The operation went smoothly (only Novocaine, no nitrous). I read in TIME (about polygamous families) and Newsweek (about people going crazy using the Internet). We'd switched venues because I was for the first time getting some dental coverage from insurance.
Healthnet paid big bucks on Dawn's terminal illness but we could never afford any coverage for mundane stuff under $5000 -- those were always out of pocket expenses, if affordable.
As it happened, our family had just become eligible for assistance with this medically necessary procedure after a six month waiting period. This was new insurance.
These are the language games we had in place back then, somewhat in place when I got here, though the rules have kept changing. People mostly only had a dim understanding of the games, with TV a weak link in not being able to explain them.
Banking was especially opaque, with the scandals around Barclay's attracting little evening news attention -- too complicated, too close to home.
My class ended at 12:35 PM and rather than wait around until 4:05 PM I elected to drive home. That was easy enough on I-5, in the middle of the day. Interstate, a street, not an interstate freeway, is another way to go north and south, on the east side of the river, and I'd done that the day before. The Max (light rail) takes that route.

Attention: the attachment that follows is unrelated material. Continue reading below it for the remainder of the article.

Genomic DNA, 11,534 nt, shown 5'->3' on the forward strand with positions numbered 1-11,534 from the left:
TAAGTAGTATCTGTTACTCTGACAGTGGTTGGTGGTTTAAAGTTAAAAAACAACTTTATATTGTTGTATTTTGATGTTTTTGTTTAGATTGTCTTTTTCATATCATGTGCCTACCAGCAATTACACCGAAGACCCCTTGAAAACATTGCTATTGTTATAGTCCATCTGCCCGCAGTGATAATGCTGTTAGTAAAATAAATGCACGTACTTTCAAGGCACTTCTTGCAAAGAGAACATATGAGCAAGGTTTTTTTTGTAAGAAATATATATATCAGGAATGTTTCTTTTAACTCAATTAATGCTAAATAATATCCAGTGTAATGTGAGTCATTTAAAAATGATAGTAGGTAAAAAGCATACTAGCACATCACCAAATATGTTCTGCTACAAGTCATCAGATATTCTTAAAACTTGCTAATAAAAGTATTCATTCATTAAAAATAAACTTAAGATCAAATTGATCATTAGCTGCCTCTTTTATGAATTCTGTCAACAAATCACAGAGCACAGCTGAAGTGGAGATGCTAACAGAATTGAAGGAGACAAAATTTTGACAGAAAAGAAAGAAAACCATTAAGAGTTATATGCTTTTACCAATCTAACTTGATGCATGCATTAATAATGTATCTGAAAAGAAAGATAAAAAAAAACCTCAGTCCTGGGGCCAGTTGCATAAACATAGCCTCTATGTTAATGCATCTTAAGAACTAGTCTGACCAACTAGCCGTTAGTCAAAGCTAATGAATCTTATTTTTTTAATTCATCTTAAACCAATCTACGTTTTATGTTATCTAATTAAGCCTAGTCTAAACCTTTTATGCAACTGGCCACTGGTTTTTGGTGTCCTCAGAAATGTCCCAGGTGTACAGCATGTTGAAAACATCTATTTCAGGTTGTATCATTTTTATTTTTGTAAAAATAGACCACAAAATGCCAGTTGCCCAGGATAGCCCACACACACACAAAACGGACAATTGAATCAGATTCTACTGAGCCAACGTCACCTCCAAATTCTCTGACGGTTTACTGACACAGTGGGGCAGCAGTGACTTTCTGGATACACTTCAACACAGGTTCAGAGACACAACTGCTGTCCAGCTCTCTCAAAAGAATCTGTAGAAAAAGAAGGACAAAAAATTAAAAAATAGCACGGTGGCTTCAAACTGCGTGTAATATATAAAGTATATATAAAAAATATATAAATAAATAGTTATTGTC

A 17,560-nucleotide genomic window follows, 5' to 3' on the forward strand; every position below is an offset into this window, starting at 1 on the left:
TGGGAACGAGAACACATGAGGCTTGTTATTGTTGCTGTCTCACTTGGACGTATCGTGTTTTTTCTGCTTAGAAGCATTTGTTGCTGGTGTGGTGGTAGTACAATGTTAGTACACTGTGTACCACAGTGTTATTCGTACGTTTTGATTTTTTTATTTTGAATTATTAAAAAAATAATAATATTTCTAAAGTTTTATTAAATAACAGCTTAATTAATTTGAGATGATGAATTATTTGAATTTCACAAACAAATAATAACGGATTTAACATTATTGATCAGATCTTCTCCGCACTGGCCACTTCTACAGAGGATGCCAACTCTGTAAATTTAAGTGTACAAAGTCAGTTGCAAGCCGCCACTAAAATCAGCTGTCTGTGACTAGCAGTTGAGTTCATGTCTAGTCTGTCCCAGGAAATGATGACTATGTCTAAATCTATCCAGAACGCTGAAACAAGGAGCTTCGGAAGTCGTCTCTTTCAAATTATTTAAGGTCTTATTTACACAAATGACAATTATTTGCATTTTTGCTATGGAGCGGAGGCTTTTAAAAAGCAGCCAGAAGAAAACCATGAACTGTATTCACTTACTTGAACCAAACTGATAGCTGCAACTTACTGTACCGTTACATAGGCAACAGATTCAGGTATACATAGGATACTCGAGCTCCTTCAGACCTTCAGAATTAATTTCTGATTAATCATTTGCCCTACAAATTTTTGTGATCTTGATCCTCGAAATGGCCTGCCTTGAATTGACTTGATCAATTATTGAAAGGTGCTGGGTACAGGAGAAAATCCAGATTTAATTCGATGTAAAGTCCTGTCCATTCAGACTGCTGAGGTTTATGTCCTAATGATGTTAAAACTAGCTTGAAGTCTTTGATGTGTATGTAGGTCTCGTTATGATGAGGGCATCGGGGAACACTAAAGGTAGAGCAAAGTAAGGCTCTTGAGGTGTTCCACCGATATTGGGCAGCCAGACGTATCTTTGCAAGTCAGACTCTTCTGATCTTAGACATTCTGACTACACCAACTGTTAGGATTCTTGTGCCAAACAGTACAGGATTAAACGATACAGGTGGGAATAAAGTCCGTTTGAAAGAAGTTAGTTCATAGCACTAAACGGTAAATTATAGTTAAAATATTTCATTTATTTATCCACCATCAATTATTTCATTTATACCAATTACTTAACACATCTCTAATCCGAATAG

Anyway, the real traffic didn't start until closer to rush hour, when I was on my way back. I'd found Tara to be well after the procedure, resting and recovering. I enjoyed some time with the family before skedattling back.
What was I teaching? Martian Math and Python Programming we called it. They ended up needing to use Notepad in Win7 as their code editor, with Python 2.7 in terminal mode.
We did have access to VPython though, on a Q: drive.
I recycled movingballs2.py and some others from the Reed College version of this class, plus added some news. We rolled our own. Students each had a directory in which to write, but that had to be added to the Python path, so:
>>> import sys